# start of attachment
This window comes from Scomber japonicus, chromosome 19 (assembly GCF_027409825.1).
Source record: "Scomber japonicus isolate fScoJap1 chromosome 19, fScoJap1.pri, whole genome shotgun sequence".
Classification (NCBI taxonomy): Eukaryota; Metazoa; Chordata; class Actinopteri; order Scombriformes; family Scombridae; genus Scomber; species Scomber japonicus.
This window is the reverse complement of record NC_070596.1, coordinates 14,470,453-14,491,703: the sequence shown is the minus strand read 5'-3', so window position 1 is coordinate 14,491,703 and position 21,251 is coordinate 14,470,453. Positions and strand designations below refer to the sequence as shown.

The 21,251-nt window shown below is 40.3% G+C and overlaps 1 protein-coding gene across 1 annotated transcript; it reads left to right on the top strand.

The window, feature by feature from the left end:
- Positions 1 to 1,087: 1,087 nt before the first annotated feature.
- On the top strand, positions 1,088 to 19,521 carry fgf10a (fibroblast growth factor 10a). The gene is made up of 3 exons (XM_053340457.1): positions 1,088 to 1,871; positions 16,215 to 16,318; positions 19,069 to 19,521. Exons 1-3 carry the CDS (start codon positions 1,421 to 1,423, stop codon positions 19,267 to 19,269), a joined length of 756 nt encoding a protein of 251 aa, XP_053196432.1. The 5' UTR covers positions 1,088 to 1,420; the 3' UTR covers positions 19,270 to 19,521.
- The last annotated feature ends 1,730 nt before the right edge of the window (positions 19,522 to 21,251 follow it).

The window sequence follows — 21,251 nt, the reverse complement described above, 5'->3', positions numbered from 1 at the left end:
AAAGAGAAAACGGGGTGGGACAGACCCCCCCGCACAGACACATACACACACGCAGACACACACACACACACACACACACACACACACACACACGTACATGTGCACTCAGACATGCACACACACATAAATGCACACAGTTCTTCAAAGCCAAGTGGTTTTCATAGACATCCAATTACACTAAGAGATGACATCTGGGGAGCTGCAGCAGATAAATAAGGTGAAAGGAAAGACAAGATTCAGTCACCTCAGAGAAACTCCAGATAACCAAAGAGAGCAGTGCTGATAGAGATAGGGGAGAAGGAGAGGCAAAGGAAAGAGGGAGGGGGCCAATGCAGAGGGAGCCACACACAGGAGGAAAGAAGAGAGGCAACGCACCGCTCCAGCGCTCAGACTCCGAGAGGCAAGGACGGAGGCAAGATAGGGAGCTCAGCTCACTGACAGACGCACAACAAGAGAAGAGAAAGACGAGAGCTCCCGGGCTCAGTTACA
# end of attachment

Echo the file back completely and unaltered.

This window comes from Scomber japonicus, chromosome 19 (assembly GCF_027409825.1).
Source record: "Scomber japonicus isolate fScoJap1 chromosome 19, fScoJap1.pri, whole genome shotgun sequence".
Classification (NCBI taxonomy): Eukaryota; Metazoa; Chordata; class Actinopteri; order Scombriformes; family Scombridae; genus Scomber; species Scomber japonicus.
This window is the reverse complement of record NC_070596.1, coordinates 14,470,453-14,491,703: the sequence shown is the minus strand read 5'-3', so window position 1 is coordinate 14,491,703 and position 21,251 is coordinate 14,470,453. Positions and strand designations below refer to the sequence as shown.

The 21,251-nt window shown below is 40.3% G+C and overlaps 1 protein-coding gene across 1 annotated transcript; it reads left to right on the top strand.

The window, feature by feature from the left end:
- Positions 1 to 1,087: 1,087 nt before the first annotated feature.
- On the top strand, positions 1,088 to 19,521 carry fgf10a (fibroblast growth factor 10a). The gene is made up of 3 exons (XM_053340457.1): positions 1,088 to 1,871; positions 16,215 to 16,318; positions 19,069 to 19,521. Exons 1-3 carry the CDS (start codon positions 1,421 to 1,423, stop codon positions 19,267 to 19,269), a joined length of 756 nt encoding a protein of 251 aa, XP_053196432.1. The 5' UTR covers positions 1,088 to 1,420; the 3' UTR covers positions 19,270 to 19,521.
- The last annotated feature ends 1,730 nt before the right edge of the window (positions 19,522 to 21,251 follow it).

The window sequence follows — 21,251 nt, the reverse complement described above, 5'->3', positions numbered from 1 at the left end:
AAAGAGAAAACGGGGTGGGACAGACCCCCCCGCACAGACACATACACACACGCAGACACACACACACACACACACACACACACACACACACACGTACATGTGCACTCAGACATGCACACACACATAAATGCACACAGTTCTTCAAAGCCAAGTGGTTTTCATAGACATCCAATTACACTAAGAGATGACATCTGGGGAGCTGCAGCAGATAAATAAGGTGAAAGGAAAGACAAGATTCAGTCACCTCAGAGAAACTCCAGATAACCAAAGAGAGCAGTGCTGATAGAGATAGGGGAGAAGGAGAGGCAAAGGAAAGAGGGAGGGGGCCAATGCAGAGGGAGCCACACACAGGAGGAAAGAAGAGAGGCAACGCACCGCTCCAGCGCTCAGACTCCGAGAGGCAAGGACGGAGGCAAGATAGGGAGCTCAGCTCACTGACAGACGCACAACAAGAGAAGAGAAAGACGAGAGCTCCCGGGCTCAGTTACA